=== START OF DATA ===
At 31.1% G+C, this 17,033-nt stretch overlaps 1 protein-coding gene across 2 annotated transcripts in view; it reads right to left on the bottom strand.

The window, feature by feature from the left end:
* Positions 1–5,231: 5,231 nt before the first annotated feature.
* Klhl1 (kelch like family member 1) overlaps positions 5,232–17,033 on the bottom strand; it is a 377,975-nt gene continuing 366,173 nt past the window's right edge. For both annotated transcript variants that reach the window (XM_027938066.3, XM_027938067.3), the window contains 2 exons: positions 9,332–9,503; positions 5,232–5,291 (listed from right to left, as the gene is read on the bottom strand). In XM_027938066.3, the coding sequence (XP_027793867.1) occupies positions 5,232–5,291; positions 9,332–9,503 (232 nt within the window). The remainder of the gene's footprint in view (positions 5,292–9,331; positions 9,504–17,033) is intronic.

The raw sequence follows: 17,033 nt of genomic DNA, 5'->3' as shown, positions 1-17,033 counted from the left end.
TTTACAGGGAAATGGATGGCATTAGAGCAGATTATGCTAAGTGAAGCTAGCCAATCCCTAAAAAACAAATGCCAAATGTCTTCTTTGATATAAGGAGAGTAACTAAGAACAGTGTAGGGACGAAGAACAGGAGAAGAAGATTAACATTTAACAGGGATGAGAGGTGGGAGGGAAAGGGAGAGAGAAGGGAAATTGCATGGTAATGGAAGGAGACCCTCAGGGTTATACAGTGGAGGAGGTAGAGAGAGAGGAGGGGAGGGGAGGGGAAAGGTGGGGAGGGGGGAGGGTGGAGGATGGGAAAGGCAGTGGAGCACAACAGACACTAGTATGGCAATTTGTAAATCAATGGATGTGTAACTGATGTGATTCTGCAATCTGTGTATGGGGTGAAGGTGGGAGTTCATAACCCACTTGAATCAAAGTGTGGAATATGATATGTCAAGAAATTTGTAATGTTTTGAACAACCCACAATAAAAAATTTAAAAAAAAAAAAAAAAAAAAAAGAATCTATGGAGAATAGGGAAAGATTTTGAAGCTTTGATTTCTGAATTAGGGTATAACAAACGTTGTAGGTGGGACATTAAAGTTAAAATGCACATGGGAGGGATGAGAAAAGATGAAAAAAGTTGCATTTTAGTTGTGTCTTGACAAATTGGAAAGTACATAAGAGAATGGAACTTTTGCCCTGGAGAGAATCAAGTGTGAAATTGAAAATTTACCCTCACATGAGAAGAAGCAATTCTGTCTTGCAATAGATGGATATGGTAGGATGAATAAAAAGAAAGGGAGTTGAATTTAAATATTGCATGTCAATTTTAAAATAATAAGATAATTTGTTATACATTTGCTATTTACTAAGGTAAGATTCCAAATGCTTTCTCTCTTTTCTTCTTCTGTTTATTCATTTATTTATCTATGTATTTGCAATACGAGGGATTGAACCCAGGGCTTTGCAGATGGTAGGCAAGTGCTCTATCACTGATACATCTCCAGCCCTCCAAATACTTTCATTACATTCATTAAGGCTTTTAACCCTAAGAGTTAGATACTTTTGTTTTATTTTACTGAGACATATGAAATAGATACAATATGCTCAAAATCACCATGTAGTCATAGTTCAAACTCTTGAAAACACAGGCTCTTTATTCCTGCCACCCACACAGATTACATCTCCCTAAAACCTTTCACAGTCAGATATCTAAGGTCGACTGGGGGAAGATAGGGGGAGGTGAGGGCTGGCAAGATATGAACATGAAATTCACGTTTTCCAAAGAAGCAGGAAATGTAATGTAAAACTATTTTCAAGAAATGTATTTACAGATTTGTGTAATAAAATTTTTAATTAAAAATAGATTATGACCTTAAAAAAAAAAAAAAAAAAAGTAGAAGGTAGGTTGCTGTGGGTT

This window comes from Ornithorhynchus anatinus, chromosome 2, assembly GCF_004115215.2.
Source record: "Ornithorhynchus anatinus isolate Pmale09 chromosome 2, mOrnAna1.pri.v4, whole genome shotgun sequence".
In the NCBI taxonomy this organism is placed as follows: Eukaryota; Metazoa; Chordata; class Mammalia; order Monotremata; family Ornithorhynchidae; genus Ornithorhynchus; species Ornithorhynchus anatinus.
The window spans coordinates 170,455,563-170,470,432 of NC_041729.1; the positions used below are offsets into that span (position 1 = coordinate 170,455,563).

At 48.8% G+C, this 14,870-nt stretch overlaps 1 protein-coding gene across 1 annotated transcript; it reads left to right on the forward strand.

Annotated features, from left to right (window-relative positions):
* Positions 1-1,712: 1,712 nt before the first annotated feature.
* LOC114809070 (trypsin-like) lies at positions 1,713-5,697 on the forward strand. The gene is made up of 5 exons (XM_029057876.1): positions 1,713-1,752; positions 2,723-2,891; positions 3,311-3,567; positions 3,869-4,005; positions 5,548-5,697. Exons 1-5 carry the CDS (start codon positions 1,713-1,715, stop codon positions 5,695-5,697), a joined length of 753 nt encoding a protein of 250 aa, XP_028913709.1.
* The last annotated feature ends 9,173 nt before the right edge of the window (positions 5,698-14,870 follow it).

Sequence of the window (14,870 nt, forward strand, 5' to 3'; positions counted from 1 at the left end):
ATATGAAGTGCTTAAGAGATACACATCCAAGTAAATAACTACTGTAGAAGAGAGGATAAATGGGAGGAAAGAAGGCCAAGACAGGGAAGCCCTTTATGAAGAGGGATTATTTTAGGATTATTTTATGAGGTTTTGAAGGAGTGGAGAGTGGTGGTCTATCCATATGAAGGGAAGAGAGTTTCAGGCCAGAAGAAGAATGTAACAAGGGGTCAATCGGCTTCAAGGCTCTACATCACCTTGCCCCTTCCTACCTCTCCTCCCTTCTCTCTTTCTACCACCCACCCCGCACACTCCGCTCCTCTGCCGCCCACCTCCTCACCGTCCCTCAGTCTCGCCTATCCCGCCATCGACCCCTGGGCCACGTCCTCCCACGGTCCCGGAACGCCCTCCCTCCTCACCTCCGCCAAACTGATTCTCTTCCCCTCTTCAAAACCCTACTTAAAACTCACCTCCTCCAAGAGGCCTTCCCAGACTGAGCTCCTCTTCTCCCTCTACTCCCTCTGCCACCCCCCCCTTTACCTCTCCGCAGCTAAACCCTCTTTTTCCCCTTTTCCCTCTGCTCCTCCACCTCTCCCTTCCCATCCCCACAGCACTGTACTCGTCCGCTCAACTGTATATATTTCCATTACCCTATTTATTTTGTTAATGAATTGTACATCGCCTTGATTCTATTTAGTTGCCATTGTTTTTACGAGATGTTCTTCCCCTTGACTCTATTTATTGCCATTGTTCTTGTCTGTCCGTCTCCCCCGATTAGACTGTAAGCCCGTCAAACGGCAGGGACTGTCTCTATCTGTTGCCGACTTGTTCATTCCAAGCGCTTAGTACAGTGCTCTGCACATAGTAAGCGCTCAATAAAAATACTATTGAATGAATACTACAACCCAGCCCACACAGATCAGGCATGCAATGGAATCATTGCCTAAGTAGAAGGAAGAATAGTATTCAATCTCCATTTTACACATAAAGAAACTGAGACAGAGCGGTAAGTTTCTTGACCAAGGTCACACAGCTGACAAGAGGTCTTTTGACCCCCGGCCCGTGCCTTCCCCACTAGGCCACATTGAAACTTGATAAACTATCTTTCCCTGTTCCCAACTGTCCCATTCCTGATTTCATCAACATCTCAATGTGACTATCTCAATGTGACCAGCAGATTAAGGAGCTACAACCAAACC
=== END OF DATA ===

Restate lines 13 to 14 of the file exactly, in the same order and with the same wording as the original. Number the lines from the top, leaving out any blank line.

* Positions 1-1,712: 1,712 nt before the first annotated feature.
* LOC114809070 (trypsin-like) lies at positions 1,713-5,697 on the forward strand. The gene is made up of 5 exons (XM_029057876.1): positions 1,713-1,752; positions 2,723-2,891; positions 3,311-3,567; positions 3,869-4,005; positions 5,548-5,697. Exons 1-5 carry the CDS (start codon positions 1,713-1,715, stop codon positions 5,695-5,697), a joined length of 753 nt encoding a protein of 250 aa, XP_028913709.1.